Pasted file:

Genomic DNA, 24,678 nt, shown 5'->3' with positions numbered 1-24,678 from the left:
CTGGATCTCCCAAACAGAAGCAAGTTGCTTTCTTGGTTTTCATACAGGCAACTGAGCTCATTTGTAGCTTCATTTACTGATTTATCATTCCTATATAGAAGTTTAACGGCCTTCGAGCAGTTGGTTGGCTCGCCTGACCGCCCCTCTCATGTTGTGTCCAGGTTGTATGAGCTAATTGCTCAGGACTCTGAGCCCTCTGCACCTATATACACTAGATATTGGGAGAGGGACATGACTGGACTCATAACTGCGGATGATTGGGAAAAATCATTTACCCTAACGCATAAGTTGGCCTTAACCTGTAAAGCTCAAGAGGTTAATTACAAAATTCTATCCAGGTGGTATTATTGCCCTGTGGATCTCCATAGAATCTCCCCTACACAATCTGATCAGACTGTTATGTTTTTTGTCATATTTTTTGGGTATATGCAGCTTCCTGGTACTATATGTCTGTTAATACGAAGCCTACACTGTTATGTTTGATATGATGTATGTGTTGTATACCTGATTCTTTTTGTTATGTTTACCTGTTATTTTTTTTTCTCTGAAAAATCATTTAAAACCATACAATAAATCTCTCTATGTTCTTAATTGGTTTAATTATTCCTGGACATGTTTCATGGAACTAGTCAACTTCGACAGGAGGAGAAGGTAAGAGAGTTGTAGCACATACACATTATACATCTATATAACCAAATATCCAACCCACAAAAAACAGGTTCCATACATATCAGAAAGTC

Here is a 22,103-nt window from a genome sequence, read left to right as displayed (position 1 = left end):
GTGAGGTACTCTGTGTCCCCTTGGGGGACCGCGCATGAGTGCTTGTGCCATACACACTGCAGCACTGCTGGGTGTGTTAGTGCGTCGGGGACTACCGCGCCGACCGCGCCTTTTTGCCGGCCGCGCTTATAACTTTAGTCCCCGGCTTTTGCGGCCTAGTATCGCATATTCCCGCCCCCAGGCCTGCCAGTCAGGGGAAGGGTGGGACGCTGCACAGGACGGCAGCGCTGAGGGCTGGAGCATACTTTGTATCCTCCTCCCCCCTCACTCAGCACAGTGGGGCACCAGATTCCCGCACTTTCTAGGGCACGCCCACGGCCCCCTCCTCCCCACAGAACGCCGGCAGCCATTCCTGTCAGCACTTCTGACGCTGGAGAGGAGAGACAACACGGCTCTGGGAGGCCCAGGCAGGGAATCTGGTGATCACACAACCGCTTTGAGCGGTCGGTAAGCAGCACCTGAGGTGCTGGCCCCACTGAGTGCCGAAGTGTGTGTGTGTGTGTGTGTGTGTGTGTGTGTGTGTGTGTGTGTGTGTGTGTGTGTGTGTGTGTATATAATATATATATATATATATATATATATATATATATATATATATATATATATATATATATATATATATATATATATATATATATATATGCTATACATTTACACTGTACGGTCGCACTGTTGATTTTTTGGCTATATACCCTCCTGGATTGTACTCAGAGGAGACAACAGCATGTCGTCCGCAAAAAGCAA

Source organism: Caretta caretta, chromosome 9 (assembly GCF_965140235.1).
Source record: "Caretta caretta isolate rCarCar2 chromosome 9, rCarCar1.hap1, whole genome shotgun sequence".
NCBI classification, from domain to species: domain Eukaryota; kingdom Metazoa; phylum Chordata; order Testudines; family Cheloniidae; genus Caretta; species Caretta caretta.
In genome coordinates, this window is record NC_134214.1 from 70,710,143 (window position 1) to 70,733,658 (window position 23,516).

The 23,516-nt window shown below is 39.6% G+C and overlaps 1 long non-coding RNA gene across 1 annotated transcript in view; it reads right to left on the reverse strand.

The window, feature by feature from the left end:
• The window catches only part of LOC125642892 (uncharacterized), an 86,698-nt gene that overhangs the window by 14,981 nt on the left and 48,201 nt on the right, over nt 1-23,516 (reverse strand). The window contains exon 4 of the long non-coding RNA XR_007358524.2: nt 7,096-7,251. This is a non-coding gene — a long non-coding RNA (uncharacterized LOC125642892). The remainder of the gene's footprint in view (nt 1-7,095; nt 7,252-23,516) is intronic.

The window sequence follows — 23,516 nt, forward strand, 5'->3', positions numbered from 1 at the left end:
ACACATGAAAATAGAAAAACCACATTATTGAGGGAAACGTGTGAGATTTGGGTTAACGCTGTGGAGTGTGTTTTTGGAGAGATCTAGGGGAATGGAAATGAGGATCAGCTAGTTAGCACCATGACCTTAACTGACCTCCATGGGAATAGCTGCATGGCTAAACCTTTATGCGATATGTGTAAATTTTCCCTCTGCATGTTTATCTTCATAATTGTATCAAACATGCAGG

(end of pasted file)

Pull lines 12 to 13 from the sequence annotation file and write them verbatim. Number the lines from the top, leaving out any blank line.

The window sequence follows — 23,516 nt, forward strand, 5'->3', positions numbered from 1 at the left end:
ACACATGAAAATAGAAAAACCACATTATTGAGGGAAACGTGTGAGATTTGGGTTAACGCTGTGGAGTGTGTTTTTGGAGAGATCTAGGGGAATGGAAATGAGGATCAGCTAGTTAGCACCATGACCTTAACTGACCTCCATGGGAATAGCTGCATGGCTAAACCTTTATGCGATATGTGTAAATTTTCCCTCTGCATGTTTATCTTCATAATTGTATCAAACATGCAGG